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Letter: Forget About AM. Let’s Switch to DRM

"All existing AM & FM radio transmissions in North America are expensive and polluting"

In this letter to the editor, the author comments on recent, ongoing efforts to protect AM radio in cars. Read more about the future of AM here. Comment on this or any article. Email [email protected].

If the legislators at the behest of the telco industry made the TV industry convert from analog to digital 14 years ago, then they can legislate again for AM to be retained. 

However, AM broadcasting started at the same time as the ‘T’ model Ford and the car industry is moving into the digital age. Shouldn’t radio do the same? Analog FM is 87 years old. All existing AM & FM radio transmissions in North America are expensive and polluting. 

Europe has made the installation of terrestrial broadcast digital radio compulsory in all new cars since 2020. Indian car manufacturers have voluntarily installed Digital Radio Mondiale receivers in all new cars at no extra cost. They have strong DRM signals over the whole country with a population 4 times that of the USA.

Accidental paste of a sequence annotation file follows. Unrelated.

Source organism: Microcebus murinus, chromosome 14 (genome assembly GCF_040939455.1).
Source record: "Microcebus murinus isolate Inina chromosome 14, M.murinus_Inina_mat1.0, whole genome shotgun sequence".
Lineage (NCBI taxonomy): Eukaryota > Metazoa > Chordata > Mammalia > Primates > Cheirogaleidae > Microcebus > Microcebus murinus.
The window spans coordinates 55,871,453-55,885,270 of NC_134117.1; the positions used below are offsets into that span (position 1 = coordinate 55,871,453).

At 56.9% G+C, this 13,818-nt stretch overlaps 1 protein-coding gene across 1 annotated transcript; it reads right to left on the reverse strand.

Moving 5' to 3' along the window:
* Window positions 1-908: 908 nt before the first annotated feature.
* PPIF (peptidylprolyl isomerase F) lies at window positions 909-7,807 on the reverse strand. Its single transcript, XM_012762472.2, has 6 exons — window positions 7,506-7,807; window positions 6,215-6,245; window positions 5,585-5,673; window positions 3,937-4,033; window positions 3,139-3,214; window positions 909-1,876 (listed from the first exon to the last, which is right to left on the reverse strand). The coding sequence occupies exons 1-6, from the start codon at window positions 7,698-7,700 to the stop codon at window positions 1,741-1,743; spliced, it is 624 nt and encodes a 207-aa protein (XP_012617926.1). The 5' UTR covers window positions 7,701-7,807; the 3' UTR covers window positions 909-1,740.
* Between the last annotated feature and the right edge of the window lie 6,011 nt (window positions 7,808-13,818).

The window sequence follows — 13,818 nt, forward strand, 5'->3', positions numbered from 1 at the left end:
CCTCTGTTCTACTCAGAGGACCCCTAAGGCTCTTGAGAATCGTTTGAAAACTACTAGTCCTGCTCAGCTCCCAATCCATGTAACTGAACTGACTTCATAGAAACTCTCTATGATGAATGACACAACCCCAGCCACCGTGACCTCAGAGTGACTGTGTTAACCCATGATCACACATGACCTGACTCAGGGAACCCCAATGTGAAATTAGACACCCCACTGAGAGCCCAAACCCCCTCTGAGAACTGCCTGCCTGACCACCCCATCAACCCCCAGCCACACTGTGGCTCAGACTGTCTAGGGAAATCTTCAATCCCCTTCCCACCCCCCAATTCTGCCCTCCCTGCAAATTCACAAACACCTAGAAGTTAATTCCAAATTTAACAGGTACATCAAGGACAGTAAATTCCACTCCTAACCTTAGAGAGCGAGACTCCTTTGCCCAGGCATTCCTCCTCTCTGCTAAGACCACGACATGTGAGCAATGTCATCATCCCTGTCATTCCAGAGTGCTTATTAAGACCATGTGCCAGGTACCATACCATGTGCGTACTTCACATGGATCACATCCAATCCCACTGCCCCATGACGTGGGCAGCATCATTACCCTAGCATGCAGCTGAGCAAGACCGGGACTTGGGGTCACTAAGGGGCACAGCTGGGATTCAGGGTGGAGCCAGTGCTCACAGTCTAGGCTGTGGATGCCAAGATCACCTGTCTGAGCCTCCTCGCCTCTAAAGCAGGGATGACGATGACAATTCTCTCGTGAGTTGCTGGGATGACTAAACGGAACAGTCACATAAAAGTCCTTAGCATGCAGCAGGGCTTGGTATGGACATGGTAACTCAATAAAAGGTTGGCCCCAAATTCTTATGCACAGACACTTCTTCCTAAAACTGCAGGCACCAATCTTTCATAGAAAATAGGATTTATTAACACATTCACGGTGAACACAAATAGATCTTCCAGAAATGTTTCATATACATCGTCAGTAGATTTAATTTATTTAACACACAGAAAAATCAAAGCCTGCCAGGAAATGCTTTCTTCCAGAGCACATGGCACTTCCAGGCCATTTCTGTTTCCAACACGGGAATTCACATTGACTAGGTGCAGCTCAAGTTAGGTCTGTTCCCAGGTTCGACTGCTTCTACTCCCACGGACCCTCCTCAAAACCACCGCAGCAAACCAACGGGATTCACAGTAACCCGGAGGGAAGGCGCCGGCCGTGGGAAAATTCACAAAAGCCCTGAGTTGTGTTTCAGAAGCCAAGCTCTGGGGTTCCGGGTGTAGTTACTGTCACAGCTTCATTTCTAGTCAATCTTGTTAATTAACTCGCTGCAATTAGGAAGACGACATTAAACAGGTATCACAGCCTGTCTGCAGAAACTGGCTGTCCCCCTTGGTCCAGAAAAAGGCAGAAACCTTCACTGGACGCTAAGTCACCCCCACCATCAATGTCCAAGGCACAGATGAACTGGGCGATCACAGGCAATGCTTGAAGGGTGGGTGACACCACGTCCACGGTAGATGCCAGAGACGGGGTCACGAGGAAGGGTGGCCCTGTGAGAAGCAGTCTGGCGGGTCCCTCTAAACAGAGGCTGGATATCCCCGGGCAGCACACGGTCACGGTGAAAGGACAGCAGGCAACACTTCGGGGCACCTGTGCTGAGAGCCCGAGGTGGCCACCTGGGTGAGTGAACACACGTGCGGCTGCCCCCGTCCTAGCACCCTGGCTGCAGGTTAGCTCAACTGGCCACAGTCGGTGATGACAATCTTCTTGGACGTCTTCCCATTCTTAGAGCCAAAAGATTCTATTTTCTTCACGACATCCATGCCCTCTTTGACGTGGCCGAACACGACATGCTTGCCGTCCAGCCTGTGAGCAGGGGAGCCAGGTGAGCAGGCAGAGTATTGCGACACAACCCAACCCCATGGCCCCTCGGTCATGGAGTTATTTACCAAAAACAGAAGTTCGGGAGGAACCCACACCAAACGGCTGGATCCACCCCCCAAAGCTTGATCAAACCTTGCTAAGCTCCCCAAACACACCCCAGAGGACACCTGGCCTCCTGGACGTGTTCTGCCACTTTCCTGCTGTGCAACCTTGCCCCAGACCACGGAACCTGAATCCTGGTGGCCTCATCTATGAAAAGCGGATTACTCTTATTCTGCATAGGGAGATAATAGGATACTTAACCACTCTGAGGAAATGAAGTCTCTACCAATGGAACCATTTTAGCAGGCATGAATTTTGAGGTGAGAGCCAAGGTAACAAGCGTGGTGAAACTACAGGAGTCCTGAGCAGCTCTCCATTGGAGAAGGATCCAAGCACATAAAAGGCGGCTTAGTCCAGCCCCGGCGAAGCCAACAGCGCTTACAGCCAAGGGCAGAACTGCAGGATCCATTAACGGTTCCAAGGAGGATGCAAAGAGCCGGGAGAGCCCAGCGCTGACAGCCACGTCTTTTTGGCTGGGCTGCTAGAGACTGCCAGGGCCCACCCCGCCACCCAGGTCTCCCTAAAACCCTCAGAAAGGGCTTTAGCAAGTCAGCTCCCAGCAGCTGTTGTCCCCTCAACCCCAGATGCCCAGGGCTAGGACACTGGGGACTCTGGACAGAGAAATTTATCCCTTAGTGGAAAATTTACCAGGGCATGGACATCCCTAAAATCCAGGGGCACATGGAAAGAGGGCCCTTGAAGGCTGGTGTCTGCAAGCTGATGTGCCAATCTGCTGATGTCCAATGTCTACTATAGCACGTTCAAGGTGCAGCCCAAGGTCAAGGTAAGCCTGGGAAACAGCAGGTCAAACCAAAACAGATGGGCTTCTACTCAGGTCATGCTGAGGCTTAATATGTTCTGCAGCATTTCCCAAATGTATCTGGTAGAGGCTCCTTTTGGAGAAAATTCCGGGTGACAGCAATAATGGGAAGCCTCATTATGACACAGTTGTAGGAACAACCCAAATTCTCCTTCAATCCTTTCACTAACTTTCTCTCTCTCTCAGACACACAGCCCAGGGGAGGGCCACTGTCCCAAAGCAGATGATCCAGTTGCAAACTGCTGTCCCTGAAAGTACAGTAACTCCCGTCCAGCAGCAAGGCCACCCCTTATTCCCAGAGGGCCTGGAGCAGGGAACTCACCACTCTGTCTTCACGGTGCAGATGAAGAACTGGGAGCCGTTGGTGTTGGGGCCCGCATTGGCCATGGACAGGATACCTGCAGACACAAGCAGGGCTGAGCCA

[Related: “DRM Is Smart and on the Way Up“]

Whilst the American TV stations use the spectrum for DAB+, they are not using Band 1 TV Channels 2 – 6, which could be repurposed to high-powered DRM to carry all existing broadcasters. A single transmitter can carry up to 18 audio channels without interfering with other broadcasters. To reduce costs transmitters could be shared between broadcasters who still have complete control over their own signals.

Better than making AM compulsory, make the 14-year-old Band 1 DRM compulsory instead. This will give broadcasters an advantage over the telcos/IT industry. [It’s] the cheapest and cleanest distribution system for local programming that people want.

— Alan Hughes, Hamersley Western Australia

[Check Out More Letters at Radio World’s Reader’s Forum Section]